Wednesday, March 17, 2010

The politics of restoring the Maimonides synagogue

Interior of the Maimonides synagogue (photo: Joyce Dallal)

Egypt's Jews were not the only non-Muslims to be persecuted and expelled by Nasser in the 1950s, but by restoring the Maimonides synagogue, the Egyptian government is trying to show that it is not quite the fomenter of media antisemitism that it is, argues Hugh Fitzgerald in Jihadwatch. His article goes on to demonstrate that the main figures in authority, culture minister Farouk Hosni and antiquities supremo Zahi Hawass, each had their own political motives for undertaking the restoration. (With thanks: Eliyahu)

The restoration of this one synagogue connected to Maimonides, once court physician to the Fatimids, was not prompted by some sudden deep realization of the need, culturally and politically, to recognize, at least by allowing this one synagogue to be rebuilt, that for thousands of years Egypt had had Jews living in the land, that the last of them had been finally expelled or driven out by unspeakable insecurity, their lives made intolerable, by Nasser. But let's be fair, for the attacks on Jews in 1941 whipped up by Hasan al-Banna, the founder of the Muslim Brotherhood and the grandfather of Tariq Ramadan, were not just on Jews alone, but also on Copts. And to continue the fairness theme, when Egyptians attacked non-Muslims in 1952, killing dozens of them, including eleven British citizens, Jews were not singled out.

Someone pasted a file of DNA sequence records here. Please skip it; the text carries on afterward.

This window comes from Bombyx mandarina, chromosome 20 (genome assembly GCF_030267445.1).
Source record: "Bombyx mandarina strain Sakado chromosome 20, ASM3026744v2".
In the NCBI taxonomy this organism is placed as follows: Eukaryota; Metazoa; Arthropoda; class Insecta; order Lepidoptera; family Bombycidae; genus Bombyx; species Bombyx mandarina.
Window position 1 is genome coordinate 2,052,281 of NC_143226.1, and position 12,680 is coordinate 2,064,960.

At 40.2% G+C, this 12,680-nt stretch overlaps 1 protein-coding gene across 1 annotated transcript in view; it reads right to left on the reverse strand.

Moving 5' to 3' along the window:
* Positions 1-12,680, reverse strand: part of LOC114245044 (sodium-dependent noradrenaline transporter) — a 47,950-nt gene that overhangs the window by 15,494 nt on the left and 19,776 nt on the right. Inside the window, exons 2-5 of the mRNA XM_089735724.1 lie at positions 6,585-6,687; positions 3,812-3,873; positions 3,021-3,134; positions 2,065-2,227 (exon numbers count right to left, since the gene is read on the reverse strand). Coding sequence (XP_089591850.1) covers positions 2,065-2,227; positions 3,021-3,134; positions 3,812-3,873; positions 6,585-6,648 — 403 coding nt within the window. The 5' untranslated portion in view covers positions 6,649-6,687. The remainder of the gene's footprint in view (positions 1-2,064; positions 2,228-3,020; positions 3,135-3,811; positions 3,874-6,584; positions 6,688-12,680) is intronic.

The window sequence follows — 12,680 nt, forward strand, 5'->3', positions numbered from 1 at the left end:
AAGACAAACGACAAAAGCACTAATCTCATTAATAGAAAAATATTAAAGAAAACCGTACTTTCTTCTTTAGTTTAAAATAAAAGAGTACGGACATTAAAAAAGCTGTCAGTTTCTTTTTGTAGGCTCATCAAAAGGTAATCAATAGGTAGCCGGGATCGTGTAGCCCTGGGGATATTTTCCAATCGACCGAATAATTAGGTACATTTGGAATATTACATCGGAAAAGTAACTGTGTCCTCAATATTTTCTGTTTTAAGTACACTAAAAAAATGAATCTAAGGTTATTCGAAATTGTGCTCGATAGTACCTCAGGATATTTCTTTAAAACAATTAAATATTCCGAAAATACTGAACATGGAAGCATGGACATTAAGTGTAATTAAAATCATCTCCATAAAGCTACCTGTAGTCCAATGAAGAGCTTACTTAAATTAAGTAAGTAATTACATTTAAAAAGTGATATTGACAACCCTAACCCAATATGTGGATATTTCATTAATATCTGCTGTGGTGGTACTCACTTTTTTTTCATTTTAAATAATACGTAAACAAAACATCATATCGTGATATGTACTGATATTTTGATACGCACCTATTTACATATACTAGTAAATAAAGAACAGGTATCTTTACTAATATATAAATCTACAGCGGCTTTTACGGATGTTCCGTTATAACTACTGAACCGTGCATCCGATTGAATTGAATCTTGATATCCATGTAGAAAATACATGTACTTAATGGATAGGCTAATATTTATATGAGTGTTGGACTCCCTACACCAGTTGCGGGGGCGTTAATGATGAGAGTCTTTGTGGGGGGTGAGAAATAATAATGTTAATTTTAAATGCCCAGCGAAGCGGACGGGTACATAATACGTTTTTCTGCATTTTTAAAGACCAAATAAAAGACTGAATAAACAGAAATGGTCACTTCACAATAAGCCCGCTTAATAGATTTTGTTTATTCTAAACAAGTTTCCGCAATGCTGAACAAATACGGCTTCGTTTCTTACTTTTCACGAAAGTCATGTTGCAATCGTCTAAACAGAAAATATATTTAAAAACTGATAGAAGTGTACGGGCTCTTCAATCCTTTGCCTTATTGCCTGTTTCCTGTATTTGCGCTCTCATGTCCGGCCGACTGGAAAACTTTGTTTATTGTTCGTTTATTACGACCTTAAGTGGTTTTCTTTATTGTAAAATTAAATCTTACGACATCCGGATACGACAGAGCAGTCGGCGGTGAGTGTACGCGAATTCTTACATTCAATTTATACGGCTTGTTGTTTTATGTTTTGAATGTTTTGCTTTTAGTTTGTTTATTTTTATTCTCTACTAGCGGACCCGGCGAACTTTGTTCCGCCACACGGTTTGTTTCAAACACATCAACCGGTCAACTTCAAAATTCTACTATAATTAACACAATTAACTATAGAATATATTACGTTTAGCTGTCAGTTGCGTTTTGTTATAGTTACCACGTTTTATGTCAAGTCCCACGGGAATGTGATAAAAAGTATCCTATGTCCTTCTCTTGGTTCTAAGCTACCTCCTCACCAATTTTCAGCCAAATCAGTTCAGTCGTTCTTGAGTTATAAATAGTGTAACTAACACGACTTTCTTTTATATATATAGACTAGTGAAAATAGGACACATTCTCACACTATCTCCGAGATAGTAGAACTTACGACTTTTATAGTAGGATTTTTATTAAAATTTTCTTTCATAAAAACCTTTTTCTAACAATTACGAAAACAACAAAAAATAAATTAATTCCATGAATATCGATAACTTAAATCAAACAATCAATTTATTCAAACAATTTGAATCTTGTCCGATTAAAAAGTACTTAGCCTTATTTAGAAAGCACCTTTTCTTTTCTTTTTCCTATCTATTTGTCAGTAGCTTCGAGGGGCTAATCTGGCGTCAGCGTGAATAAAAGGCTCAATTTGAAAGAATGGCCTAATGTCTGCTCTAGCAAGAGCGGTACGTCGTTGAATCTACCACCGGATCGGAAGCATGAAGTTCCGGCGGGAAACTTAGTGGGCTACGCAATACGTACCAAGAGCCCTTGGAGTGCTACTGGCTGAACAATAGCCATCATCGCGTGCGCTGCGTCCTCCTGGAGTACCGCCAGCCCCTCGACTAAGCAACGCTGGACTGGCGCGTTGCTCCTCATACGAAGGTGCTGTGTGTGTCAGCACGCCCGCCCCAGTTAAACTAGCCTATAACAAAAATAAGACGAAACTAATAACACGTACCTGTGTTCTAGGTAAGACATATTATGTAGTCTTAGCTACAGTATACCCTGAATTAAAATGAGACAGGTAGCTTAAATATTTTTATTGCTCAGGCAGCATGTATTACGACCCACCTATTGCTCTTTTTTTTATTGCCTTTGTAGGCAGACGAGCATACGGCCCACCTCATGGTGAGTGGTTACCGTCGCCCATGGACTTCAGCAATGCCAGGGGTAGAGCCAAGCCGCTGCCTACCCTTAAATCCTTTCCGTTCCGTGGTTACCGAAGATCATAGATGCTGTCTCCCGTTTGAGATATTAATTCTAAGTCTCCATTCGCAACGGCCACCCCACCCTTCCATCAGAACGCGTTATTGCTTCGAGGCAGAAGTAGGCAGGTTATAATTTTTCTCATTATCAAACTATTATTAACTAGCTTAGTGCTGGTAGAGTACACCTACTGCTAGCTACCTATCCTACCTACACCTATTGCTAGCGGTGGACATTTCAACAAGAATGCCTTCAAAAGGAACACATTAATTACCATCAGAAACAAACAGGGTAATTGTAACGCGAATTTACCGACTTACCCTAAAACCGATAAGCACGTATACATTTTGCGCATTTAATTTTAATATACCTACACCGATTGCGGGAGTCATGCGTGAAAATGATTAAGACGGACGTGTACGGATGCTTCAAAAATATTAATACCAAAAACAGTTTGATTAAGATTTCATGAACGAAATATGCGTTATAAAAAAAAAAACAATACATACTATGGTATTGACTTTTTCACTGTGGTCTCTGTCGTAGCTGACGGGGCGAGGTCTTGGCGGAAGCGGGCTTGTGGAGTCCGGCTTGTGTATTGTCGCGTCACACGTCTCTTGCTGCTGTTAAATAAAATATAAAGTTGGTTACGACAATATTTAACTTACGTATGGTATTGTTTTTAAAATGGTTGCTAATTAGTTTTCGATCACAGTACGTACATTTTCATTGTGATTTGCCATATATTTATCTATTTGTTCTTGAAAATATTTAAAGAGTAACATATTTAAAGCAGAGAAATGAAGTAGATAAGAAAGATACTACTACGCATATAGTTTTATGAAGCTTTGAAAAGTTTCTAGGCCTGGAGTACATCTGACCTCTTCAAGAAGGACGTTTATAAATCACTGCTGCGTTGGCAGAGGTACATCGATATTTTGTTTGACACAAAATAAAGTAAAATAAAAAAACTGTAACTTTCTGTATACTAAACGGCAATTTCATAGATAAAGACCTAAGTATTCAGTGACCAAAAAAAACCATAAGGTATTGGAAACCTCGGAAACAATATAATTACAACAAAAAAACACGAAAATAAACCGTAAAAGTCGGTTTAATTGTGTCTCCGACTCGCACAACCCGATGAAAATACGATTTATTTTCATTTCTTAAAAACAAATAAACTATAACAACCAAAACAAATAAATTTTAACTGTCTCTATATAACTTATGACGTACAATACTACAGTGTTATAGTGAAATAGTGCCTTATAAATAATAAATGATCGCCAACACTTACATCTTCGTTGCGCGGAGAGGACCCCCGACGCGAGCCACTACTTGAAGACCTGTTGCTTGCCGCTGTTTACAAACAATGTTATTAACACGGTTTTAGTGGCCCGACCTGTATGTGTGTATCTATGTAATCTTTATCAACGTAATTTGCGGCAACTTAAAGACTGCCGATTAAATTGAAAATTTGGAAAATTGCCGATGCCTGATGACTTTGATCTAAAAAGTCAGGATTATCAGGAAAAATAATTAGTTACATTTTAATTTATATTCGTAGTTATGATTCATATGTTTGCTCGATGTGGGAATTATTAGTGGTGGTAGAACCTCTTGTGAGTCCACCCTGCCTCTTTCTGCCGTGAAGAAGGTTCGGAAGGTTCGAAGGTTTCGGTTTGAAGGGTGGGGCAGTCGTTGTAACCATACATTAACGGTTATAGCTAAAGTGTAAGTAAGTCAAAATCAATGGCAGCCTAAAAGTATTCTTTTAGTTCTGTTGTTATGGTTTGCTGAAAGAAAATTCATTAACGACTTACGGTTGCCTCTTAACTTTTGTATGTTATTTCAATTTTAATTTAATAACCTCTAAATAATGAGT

And to be fair, after the Colonels' coup that toppled fat Farouk and the ancien regime, and then Nasser rid himself of Colonel Naguib and the others and became the Supreme Leader, and decided to seize the property of the many different "non-Egyptian" Egyptians, some of whom were the descendants of families that had lived in Egypt and contributed, for centuries, to the economy, it wasn't only Jews who suffered, but Greeks, and Italians (few may recall that the poets Cavafy and Ungaretti were both born in Alexandria), and others too of those sometimes described in old books as "Levantines" of indeterminate origin. The Egyptian government seized the property of all of these hundreds of thousands of people, accumulated in some cases over the centuries. We can all see how the Egyptian economy started to flourish as soon as those awful "foreigners" were out of the way.

The idea for this synagogue renewal should be obvious: the Egyptian government wanted to pretend that it really was not quite the fomenter of antisemitism (and, not unrelated, anti-Americanism) in its vigilantly monitored media, that it is. It wanted to get some good press, and it wanted as well to do something that might attract tourists. What better idea than to fix up, after centuries of neglect, the synagogue associated with Maimonides, court physician during the Fatimid Dynasty, the one associated with the Kurd Saladin.

Read article in full

For articles on Hosny's bid for UNESCO leadership see also under Egypt/Israel label

No comments: